Stories about medical negligence

From Nashwa’s death to doctors spreading HIV, what is happening to Pakistan’s healthcare?

“Primum non nocere.”  (First, to do no harm) This is how I started a blog for the Express Tribune a few years ago. I wrote it then because I felt I had to speak out. A sweeper in Karachi had been rushed to a nearby hospital after he succumbed to noxious gases while trying to clear a sewer. The shocking bit was that the fasting doctor on duty refused to treat the critically ill sweeper covered in sewage water, claiming that doing so would have broken his fast. Interestingly, it is Ramazan again, so perhaps an apt time to remind my fellow healthcare ...

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The reality of public hospitals: I lost my nana to medical negligence in Pakistan’s dirtiest hospital

On March 18th at 11pm, my nana (maternal grandfather) developed an acute shortness of breath, and was admitted to the Cardiac Care Unit (CCU) at the People’s Medical College and Hospital in Nawabshah. Arriving at the hospital, the first thing I noticed was that there was no wheelchair available to take a critical patient inside the ward. Being a fourth year medical student aware of the poor hospital conditions in my city, I took my own blood pressure apparatus and oximeter with me, and immediately checked his vitals; something the doctor, who had not yet arrived, had not done. ...

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A brainless hospital in Lahore hired a fake brain surgeon

Ms Maima worked as a neurosurgeon at one of Pakistan’s most prominent government hospitals at Punjab, Services Hospital Lahore. There, she worked on numerous patients, performing several brain surgeries for a period of eight months. One fine day, Professor Dr Rizwan Masood Butt, the head of the Neurosurgery Department, asked her routine questions during a medical round. To his alarm, she failed to answer properly. You see, Ms Maima, who had been working on the brains of patients at Pakistan’s second biggest hospital for so long, was actually a fake. Yes, this fake brain surgeon had outsmarted all the brainless people ...

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Why Tort Law needs to be implemented in Pakistan

Tort law is a civil wrong that one commits towards another which results in legal liability regardless of a contractual relationship. So, for example, if a restaurant serves their customer expired food, they can face legal liability since they have a “duty of care” to all those who consume food on their premises. In fact every single law student will be well-versed in Donaghue v Stevenson (1932), a case which harks back to before World War II. The seminal case laid the basic foundations for negligence law all thanks to a dead slug in a ginger beer bottle. Two friends met ...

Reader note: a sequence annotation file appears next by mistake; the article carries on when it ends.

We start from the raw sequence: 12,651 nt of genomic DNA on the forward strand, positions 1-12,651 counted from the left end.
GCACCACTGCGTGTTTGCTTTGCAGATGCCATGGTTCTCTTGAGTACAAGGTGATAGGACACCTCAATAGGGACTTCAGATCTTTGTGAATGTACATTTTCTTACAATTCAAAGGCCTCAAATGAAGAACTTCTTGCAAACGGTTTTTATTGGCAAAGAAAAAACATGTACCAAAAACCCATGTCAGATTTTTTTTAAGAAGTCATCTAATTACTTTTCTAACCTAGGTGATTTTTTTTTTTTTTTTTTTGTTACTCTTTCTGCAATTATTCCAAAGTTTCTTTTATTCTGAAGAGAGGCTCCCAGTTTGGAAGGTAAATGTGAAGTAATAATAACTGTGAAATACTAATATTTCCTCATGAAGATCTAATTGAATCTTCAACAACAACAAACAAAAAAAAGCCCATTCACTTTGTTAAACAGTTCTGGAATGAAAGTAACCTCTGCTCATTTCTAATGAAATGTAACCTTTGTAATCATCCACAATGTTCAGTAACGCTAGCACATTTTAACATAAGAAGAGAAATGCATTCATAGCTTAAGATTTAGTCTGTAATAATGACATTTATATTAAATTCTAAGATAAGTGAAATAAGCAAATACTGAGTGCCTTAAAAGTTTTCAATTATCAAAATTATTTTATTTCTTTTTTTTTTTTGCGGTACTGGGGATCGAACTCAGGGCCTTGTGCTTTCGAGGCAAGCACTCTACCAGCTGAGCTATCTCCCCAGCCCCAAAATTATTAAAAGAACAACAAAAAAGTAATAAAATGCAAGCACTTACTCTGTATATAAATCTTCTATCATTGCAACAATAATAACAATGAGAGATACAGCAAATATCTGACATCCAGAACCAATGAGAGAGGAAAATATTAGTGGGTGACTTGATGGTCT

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These emergency responses might save your life

Two tragic incidents took place this year, perpetrated with violence that highlighted the need for proper emergency response. In February, a car bomb went off near a bus, claiming the lives of 13 policemen. Head Constable Israr Ali was fortunate enough to escape with minor injuries. “I also noticed people gathered around. They were pointing in our direction but no one came to help us. I crawled out of the bus on my elbows. And it was a good 10 minutes before our own men reached there for assistance while the bystanders did nothing.” A month later, Raza Rumi’s car was fired upon in Lahore. ...

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For the apple of my eye

On August 22, 2013, I was blessed with a healthy baby boy, Yahya Waqas. He was perfect in every sense of the word. The apple of my eye, the joy of my life, everything I could ever dream of. He was a beautiful baby, my little miracle when I least expected it. He made our family complete. The three of us, he, my husband and I, were totally inseparable. We laughed with him, played with him, even danced with him. He was a feisty young boy and it was during my pregnancy that I fell unconditionally in love with him and I ...

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Doctors in Pakistan: Sumbal, only the peptic ulcer wali bibi, not a person with feelings

Her doctor thought she was an open mouth for him to dunk pills into. Instead, she turned out to be a person with thoughts, feelings and questions that were all left unaddressed. As part of Pakistan’s tightly-knit community of doctors, it is common for us to share our horror stories about non-compliant, abusive patients with laughable misconceptions about drugs and bodily functions. We softly giggle at them mistaking left-sided abdominal pains for appendicitis, when the appendix is in fact on the right side. And the unspoken conclusion drawn each time is that a patient is too uninformed to be trusted with his own ...

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